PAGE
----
Need another reason not to use a resume template? Quite often they have a section at the very bottom to list awards. That's unfortunate because awards are much more important than that, and they deserve to be treated like any other achievement.
Why? Because the fact that you won an award tells the reader that your performance was better than your peers, and that is VERY important. It also offers tangible, 3rd-party "proof" of your excellence, and that builds credibility with the reader (rather than YOU saying you are great, you have something to back it up).
So rather than listing your awards at the bottom of your resume, almost as an after-thought, include them in your work history section under each individual position. You can even showcase them in the summary at the top if they're impressive.
A couple more points to consider:
1. Focus on the reason for the award rather than the name of the award. Since people outside your company won't know what the "Henry J. Smith Award" is for, leave that out and instead say "Won national award for the highest sales increase over last year...." or something similar.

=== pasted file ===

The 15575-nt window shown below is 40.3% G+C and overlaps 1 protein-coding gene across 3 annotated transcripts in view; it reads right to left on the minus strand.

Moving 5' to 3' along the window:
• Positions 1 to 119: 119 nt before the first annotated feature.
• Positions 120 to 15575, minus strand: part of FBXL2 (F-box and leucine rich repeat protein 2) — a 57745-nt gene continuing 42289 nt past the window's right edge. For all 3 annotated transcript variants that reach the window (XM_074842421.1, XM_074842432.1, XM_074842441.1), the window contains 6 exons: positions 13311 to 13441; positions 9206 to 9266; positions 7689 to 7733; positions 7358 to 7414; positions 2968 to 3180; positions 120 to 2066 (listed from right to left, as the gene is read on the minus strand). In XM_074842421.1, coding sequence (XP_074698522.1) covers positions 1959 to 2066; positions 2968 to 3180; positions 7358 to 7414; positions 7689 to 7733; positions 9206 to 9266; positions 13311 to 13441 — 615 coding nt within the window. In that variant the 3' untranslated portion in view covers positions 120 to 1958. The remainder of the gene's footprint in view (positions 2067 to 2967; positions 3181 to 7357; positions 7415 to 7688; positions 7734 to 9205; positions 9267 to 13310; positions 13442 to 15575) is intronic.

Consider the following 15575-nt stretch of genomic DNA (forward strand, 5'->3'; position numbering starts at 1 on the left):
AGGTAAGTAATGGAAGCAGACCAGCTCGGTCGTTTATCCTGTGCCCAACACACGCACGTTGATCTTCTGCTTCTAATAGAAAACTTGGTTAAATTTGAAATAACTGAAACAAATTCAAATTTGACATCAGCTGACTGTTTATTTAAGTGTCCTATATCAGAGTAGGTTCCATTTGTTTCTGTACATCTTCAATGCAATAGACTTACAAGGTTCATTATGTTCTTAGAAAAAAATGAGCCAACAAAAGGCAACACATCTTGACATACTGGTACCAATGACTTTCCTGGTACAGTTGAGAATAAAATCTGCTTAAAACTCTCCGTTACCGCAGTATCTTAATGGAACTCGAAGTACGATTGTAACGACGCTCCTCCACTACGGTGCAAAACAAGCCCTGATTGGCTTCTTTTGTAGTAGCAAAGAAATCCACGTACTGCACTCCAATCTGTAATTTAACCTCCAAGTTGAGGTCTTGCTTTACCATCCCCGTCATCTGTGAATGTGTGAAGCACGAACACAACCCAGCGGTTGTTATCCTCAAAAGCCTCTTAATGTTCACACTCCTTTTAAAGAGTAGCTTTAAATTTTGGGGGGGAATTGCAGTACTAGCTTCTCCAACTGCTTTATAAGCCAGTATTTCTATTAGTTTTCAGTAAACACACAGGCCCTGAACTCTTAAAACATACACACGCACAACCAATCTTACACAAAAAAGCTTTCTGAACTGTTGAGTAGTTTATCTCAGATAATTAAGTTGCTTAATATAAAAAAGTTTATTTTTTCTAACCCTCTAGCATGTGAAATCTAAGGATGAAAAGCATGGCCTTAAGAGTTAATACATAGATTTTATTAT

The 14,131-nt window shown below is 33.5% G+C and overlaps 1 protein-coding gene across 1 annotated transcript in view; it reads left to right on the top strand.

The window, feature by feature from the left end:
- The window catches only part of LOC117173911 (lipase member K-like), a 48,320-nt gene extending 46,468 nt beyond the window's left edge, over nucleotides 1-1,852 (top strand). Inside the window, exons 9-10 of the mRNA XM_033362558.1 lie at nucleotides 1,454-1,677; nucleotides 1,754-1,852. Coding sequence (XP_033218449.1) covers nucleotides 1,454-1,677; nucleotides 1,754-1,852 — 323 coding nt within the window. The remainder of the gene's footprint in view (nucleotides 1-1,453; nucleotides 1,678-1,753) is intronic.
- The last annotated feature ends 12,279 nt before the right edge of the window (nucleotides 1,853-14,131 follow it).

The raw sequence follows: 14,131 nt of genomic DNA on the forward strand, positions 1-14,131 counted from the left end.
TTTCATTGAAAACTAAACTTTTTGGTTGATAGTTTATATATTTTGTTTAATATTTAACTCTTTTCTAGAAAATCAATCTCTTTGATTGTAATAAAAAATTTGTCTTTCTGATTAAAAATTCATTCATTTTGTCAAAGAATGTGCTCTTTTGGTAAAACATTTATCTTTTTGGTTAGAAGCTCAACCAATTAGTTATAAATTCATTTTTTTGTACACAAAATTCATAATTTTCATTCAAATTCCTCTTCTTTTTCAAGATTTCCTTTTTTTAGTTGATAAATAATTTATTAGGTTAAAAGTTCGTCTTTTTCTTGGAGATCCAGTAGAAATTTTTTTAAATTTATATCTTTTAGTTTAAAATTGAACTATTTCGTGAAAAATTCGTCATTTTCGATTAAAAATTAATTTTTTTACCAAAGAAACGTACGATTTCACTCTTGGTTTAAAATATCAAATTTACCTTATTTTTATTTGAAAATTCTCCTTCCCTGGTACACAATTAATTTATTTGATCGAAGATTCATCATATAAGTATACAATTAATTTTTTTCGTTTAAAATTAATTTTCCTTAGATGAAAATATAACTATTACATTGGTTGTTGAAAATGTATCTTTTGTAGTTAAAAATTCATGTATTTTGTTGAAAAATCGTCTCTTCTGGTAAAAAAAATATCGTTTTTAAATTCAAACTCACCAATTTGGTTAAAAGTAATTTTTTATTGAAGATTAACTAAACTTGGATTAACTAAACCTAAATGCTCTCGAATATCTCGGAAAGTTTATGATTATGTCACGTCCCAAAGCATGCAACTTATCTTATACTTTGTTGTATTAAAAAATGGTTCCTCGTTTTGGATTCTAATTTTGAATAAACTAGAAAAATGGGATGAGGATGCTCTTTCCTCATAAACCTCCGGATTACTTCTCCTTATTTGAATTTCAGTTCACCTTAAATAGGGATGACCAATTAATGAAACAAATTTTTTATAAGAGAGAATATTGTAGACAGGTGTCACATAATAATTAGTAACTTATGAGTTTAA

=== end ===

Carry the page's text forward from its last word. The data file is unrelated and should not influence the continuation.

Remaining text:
2. Include how many of your peers you competed against for the award. For example, instead of "Won the Store Manager of the Year award in 20XX," say something like "Awarded Store Manager of the Year in 20XX over 65 other candidates across the country."
Throughout your job search, you should always be thinking of ways you can "prove" yourself to a potential employer so they feel their risk is minimized. Awards are similar to recommendations and testimonials - they tell the recruiter that someone else (besides yourself) considered your performance to be exceptional, and that can be very valuable.
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